Dive in head first, create different solutions, act, learn from your mistakes. It isn’t just thinking, but also creating. This way, the innovation process will be more complete.

The Phases of Design Thinking and its methods 

When we are focused, with our minds set on design mode, we can center on the application of Design Thinking. We can do this in different ways. One of them is by following these 5 iterative stages: Empathize, Define, Ideate, Prototype, and Evaluate. 

Click on each pentagon to see examples of techniques and tools that you can apply in each phase. Have a look at all of the design thinking templates.

1. Empathize: 

When we focus our attention on our users, when we worry about them, we are capable of coming up with innovative solutions that can really have an impact on their lives. This initial phase is crucial for the success of  the whole process. Here you have to be like the user, or even better, you  have to BE THE USER. We have to collect all the information that  we can about the person who use our product or service. So, for example we have these 2 great templates we could use in this phase, like the empathy map and the buyer persona where you can have the interview questions and responses. 

2. Define: 

The time has come to focalize the problem.  By doing this, we will be able to see how to confront it by defining our objective. This phase is essential for inspiring ourselves to find solutions and by posing the problem in a way that is both significant and able to be processed. Here is important to organize the collected information and present it to  the team in a clear way. You can use Mind Maps or boards just to have all this in  the same place. Here you must get a real idea of what is the problem or  everything that is pain or a gain for the end user.

3. Ideation

In this phase you will have to create multiple ideas, as many as you can. This way, you’ll have a full battery of options to choose from, and that way, will be able to detect which is the most viable solution. Here we take the information we have collected  and organized in the previous steps, and now we can start to think or design solutions to the problem or the issue that the user faces.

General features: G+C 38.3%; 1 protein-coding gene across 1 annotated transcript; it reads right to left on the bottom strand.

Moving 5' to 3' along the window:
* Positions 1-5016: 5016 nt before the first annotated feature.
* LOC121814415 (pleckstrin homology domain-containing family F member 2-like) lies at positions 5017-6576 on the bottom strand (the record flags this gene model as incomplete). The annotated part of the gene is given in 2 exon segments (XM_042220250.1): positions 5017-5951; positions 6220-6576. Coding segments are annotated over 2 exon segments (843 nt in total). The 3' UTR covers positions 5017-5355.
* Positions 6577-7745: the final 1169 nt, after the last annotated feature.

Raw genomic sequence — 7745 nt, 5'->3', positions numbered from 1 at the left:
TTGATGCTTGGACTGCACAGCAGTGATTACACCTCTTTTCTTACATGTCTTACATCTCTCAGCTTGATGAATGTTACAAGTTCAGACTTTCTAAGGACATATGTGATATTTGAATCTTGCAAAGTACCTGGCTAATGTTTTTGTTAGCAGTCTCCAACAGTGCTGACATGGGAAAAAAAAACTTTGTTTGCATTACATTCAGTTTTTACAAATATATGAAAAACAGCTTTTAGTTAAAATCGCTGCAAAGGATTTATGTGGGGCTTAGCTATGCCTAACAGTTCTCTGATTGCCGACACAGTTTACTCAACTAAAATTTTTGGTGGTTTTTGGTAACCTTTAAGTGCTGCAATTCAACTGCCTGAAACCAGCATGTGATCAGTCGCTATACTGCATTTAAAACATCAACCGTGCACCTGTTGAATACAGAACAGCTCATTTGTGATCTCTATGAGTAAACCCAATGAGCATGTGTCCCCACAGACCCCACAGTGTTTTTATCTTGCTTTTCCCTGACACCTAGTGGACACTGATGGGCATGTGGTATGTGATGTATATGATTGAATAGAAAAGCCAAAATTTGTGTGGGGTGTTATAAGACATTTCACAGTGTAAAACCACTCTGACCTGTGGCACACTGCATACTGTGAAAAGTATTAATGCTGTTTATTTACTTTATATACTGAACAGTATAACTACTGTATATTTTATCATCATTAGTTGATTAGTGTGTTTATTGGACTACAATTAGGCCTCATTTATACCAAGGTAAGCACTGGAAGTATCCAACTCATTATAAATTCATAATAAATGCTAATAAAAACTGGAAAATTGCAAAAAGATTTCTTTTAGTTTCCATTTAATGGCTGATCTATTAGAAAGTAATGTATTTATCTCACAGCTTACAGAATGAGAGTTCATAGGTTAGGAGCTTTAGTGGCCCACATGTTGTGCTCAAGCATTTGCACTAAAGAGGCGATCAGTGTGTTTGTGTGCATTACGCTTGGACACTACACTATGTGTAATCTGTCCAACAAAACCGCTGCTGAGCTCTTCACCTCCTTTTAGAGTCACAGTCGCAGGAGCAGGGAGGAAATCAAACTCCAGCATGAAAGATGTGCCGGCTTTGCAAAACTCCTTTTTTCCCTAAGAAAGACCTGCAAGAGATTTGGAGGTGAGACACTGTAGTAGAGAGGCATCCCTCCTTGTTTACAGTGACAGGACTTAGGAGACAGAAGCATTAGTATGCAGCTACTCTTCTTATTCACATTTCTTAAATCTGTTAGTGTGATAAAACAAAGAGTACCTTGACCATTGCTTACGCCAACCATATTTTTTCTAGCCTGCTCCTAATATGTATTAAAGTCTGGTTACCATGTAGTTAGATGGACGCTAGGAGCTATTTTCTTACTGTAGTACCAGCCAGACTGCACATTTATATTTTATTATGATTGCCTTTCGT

4. Protoype:

let’s give them some shape. Prototypes are a step we take before coming up with the definitive solution. Experiment with the ideas, invent, build, communicate, identify options. Don´t get stuck on validating, but instead on experimenting. A quick prototype with simple and intuitive tools is key for this. We can use a mock up, a model or a  demo, everything that we can use to show it to the customer, he can  touch it, manipulate, or have a clear idea of the proposed service,  depending on what we are working on…

5. Evaluate: 

The time has come to see how our solutions are working out. You can ask for opinions about your prototypes, either to members of your team or even to users. This can give you valuable information for refining your solutions and even for bringing a new focus that could take you back to the beginning of this iterative process of Design Thinking. The contextualization and scene setting are key to this phase. Generate immersive experiences to help your audience understand the solution that you are proposing. 

Apply Design Thinking

If you want to make use of the full potential of Genially to get the most out of Design Thinking, we invite you to watch the video within this post in which we edit a template live while applying one of the most creative techniques: Forced Connections.

We hope you have enjoyed this post in which we’ve seen how we can move closer to a thought process based on design, which is user-centered, in order to achieve innovative solutions and how Genially is a very useful tool in this process. 

Warm wishes from the entire Genially Team. See you soon!